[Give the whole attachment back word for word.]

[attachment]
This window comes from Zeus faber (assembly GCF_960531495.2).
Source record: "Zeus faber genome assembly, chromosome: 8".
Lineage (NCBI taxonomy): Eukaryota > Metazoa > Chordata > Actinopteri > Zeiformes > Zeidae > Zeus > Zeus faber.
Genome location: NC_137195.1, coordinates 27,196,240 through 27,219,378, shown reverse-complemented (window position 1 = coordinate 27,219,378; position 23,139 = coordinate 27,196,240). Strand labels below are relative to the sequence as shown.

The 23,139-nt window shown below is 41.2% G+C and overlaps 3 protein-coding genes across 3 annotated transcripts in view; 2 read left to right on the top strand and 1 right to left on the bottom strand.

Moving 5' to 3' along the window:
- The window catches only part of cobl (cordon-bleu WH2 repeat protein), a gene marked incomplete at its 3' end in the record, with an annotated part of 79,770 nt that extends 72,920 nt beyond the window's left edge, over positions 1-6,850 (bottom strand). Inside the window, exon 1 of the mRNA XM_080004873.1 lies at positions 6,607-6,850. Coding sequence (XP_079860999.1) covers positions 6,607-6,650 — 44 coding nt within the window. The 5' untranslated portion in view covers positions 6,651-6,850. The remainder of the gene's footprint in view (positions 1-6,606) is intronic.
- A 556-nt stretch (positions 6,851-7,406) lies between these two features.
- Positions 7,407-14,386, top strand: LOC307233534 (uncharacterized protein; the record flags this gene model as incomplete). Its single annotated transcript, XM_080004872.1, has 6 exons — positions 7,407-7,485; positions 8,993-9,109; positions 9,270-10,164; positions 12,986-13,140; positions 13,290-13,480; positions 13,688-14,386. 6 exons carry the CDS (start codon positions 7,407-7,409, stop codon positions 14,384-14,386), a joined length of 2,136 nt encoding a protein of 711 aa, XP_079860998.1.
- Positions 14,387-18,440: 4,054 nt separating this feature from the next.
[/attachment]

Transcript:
This window comes from Zeus faber (assembly GCF_960531495.2).
Source record: "Zeus faber genome assembly, chromosome: 8".
Lineage (NCBI taxonomy): Eukaryota > Metazoa > Chordata > Actinopteri > Zeiformes > Zeidae > Zeus > Zeus faber.
Genome location: NC_137195.1, coordinates 27,196,240 through 27,219,378, shown reverse-complemented (window position 1 = coordinate 27,219,378; position 23,139 = coordinate 27,196,240). Strand labels below are relative to the sequence as shown.

The 23,139-nt window shown below is 41.2% G+C and overlaps 3 protein-coding genes across 3 annotated transcripts in view; 2 read left to right on the top strand and 1 right to left on the bottom strand.

Moving 5' to 3' along the window:
- The window catches only part of cobl (cordon-bleu WH2 repeat protein), a gene marked incomplete at its 3' end in the record, with an annotated part of 79,770 nt that extends 72,920 nt beyond the window's left edge, over positions 1-6,850 (bottom strand). Inside the window, exon 1 of the mRNA XM_080004873.1 lies at positions 6,607-6,850. Coding sequence (XP_079860999.1) covers positions 6,607-6,650 — 44 coding nt within the window. The 5' untranslated portion in view covers positions 6,651-6,850. The remainder of the gene's footprint in view (positions 1-6,606) is intronic.
- A 556-nt stretch (positions 6,851-7,406) lies between these two features.
- Positions 7,407-14,386, top strand: LOC307233534 (uncharacterized protein; the record flags this gene model as incomplete). Its single annotated transcript, XM_080004872.1, has 6 exons — positions 7,407-7,485; positions 8,993-9,109; positions 9,270-10,164; positions 12,986-13,140; positions 13,290-13,480; positions 13,688-14,386. 6 exons carry the CDS (start codon positions 7,407-7,409, stop codon positions 14,384-14,386), a joined length of 2,136 nt encoding a protein of 711 aa, XP_079860998.1.
- Positions 14,387-18,440: 4,054 nt separating this feature from the next.